After a few more hours of sleep—fitful at best—we packed and headed for Washington, where Sid, my father-in-law, awaited us.
While we packed, we talked about what we would need. Funerals and sitting shiva meant clothes we didn’t usually wear. My immediate reaction was to pack not a suit or sports jacket but sweaters,. Why? Because Isabel had knitted all my sweaters, and I had many. Actually, I still have plenty of them, even after all these years and having given some away to charity.
Isabel knitted with the same determination she brought to every task.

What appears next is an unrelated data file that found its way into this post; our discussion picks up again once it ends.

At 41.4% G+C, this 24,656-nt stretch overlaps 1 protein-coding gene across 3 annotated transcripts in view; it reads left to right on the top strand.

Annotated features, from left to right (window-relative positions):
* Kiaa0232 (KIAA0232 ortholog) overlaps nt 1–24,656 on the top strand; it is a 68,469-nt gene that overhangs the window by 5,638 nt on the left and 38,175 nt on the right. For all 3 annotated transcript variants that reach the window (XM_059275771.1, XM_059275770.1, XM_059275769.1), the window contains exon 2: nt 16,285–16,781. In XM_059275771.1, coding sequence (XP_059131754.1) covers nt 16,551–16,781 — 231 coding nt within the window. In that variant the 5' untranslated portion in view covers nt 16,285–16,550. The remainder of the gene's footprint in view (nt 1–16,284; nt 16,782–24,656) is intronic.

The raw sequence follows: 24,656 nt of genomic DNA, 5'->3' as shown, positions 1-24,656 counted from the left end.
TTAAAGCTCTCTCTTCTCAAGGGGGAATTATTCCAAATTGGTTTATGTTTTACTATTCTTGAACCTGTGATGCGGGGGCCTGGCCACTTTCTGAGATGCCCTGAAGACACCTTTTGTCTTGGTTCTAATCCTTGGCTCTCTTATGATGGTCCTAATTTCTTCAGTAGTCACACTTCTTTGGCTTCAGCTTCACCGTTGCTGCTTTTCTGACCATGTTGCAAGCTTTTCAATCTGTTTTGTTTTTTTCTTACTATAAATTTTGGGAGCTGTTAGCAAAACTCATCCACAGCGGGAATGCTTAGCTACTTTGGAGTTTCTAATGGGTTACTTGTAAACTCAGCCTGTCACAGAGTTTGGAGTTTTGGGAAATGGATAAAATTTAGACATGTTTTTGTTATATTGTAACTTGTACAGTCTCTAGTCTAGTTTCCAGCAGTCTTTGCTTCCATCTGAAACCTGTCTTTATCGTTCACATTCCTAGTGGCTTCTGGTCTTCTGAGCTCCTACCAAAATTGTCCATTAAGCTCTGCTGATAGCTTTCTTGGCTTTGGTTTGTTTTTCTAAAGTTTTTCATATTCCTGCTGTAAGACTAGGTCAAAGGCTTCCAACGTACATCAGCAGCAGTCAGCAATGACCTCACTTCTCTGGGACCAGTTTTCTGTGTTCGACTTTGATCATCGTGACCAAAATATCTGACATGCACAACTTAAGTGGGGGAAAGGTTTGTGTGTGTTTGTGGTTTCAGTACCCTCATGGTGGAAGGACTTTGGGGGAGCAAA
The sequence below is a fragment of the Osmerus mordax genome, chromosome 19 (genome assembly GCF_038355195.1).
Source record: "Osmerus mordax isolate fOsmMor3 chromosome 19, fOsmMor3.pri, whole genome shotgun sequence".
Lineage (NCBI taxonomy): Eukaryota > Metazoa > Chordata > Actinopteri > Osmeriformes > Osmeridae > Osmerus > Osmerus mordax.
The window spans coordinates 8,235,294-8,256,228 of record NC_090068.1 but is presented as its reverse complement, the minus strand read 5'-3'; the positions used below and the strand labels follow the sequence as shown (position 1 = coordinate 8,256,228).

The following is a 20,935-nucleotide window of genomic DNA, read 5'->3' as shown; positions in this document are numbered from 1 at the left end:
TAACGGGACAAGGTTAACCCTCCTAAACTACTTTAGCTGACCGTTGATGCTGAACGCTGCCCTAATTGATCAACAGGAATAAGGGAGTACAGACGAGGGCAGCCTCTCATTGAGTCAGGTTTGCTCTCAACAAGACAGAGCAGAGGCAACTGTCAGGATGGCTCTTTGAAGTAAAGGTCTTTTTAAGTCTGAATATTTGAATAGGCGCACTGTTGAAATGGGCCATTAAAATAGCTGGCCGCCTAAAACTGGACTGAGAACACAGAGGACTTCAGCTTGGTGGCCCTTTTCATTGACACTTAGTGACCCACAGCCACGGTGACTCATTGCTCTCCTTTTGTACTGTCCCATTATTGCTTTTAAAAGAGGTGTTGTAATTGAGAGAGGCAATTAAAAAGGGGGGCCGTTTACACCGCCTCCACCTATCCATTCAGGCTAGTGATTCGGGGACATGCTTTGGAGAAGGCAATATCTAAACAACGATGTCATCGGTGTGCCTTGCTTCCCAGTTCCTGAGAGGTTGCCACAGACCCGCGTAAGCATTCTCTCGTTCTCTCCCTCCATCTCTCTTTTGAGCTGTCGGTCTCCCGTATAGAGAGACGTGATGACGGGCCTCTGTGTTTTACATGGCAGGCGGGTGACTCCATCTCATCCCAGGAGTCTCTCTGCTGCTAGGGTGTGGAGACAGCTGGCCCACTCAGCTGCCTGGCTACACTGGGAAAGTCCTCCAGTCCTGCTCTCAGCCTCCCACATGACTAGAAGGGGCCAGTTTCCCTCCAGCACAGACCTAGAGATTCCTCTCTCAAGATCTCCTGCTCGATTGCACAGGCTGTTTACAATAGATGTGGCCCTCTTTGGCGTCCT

Some years earlier, my wife and I had joined Sid and Isabel for a trip up the Pacific Coast. While Sid drove nonstop, swinging into parking lots and right out again unless my wife or I demanded he let us jump out to actually see the sights, Isabel didn’t even glance out the window. She was knitting. A sweater for me, one for Jay, their son, perhaps one for Sid, on occasion one for my wife. The needles never stopped clicking, and the results were always gorgeous, but not as gorgeous as the giant redwoods or the coastal views she was too busy to appreciate. But, she was always determined to finish that sweater and get on to the next.
My wife Roz insisted I had to wear a suit, at least for the funeral. She was, of course, right. After all, Isabel was also a lady, a very proper lady. She would have been scandalized by me wearing a sweater, even one she had knitted. We compromised; a sweater would do for the house, when people came to offer their condolences.